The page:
“We joined SCCA to learn from and work with other successful businesses in the Seward neighborhood.”
SCCA Member: Jim Welna, Welna II Hardware

Building Adds Unique Feature To Franklin Ave.

Sitting at the corner of Franklin and 23rd lies an eclectic building shrouded in mystery and filled with history. Many don’t know how this building came into existence and the stories that are linked to it. I met with building owner, Steven Seitzer, and received a tour that left me amazed at its uniqueness and ingenuity.

Constructed in 1915 as the Agate Movie Theater, this building has remained a fixture on Franklin Ave for almost 100 years now. The theater was privately held until 1955, when it was sold to a precision metal grinding shop. The company gutted the interior of the theater in order to make room for its equipment. Seitzer bought the building in 1998 and it was extremely dilapidated and run-down. He even recalls an entire section of an exterior wall fell down. It was nothing more than a concrete and sandstone box.

From the very beginning of the renovations, Seitzer wanted to maintain the original front façade of the movie theater. He believed it was vital to keep the history of the building present. The entire restoration consisted of three phases and was completed in 2010. The building now contains three businesses – 2nd Moon Café, Boneshaker Books, Mezzanine Salon – and a residential unit in the rear of the building.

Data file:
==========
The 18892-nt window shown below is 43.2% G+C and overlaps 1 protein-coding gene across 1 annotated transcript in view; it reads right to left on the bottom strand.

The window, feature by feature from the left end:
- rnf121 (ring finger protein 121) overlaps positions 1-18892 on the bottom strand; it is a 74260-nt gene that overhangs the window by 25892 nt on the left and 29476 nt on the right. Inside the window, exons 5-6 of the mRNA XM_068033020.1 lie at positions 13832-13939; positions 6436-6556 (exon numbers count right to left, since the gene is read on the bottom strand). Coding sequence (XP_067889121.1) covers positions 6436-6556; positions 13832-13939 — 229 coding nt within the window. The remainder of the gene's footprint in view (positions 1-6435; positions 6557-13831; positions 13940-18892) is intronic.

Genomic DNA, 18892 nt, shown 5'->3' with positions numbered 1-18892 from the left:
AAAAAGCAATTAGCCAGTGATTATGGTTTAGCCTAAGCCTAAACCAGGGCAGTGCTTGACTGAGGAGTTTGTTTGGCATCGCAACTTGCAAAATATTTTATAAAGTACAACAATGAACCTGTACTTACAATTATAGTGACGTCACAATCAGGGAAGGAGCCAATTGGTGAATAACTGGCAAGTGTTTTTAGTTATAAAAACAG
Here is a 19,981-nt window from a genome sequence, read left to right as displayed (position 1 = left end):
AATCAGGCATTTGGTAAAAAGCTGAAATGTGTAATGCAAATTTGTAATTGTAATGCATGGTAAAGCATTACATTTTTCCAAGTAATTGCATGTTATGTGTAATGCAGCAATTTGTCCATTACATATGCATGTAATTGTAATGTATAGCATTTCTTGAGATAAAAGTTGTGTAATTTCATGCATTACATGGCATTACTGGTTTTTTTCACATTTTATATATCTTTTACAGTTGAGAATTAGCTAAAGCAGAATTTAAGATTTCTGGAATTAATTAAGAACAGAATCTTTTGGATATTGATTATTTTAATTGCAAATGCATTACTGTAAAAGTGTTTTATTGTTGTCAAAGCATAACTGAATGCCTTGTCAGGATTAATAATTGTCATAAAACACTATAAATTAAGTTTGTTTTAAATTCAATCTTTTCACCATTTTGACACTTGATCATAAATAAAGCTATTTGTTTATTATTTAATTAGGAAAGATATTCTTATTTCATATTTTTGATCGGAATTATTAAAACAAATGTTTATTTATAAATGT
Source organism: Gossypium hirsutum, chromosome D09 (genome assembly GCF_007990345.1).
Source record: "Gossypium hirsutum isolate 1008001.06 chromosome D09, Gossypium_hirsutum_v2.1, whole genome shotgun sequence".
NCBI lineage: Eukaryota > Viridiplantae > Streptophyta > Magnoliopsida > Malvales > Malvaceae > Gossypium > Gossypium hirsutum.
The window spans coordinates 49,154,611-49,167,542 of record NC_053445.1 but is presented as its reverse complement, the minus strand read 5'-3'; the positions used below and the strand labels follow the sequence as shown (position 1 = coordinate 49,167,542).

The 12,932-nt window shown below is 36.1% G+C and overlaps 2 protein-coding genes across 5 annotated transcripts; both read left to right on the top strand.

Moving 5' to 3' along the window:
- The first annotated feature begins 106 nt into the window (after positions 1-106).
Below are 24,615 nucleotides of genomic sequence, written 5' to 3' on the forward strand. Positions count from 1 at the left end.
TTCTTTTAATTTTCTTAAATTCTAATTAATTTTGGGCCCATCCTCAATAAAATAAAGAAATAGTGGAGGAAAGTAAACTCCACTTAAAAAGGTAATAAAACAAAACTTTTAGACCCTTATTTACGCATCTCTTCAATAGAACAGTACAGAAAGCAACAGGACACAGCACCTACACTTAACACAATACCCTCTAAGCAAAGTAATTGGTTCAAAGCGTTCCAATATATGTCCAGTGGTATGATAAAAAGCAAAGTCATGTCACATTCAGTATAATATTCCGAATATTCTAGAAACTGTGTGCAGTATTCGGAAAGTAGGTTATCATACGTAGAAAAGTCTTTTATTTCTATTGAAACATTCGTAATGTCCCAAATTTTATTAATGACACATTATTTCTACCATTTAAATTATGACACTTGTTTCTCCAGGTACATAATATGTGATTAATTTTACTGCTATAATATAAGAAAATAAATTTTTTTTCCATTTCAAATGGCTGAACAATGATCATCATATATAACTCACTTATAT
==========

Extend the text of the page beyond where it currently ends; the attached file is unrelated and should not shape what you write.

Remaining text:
The process of the renovation is what sets the building apart from normal building repairs. Seitzer estimates that 85% of the materials utilized were re-used or recycled. Throughout the building, one is able to see aspects of re-used materials that not only function as portions of the building, but they became pieces of art. The semi-circular roof that houses the Mezzanine Salon is an agricultural steel building kit that he was able to fuse on top of the existing building. The wood flooring throughout the entire building is recycled from several gymnasium floors that were able to be saved before they were demolished. Windows, doors, trim, and railings are all re-used materials that were all blended seamlessly into the building. The original trusses of the building that support the roof are visible within the walls and act as a decorative feature. There is even one decorative feature that can be found in Minneapolis history books. Along the driveway, leading to the residential unit, are three steel arches that used to be bus stops of old Nicollet Mall. Seitzer seemed to be extremely proud that an exceptional piece of history is a part of his building.

When discussing the process of his lengthy restoration, Seitzer remembers his initial goal for undergoing such a difficult task. “When I first started out, I wanted to create a building that would bring quality, healthful, and mindful businesses to the neighborhood,” Seitzer recalls. These few hundred words and couple of photos cannot truly do the building justice. The next time you need a haircut, cup of coffee, or a new book to read, head over to the building see the harmonious use of materials for yourself.


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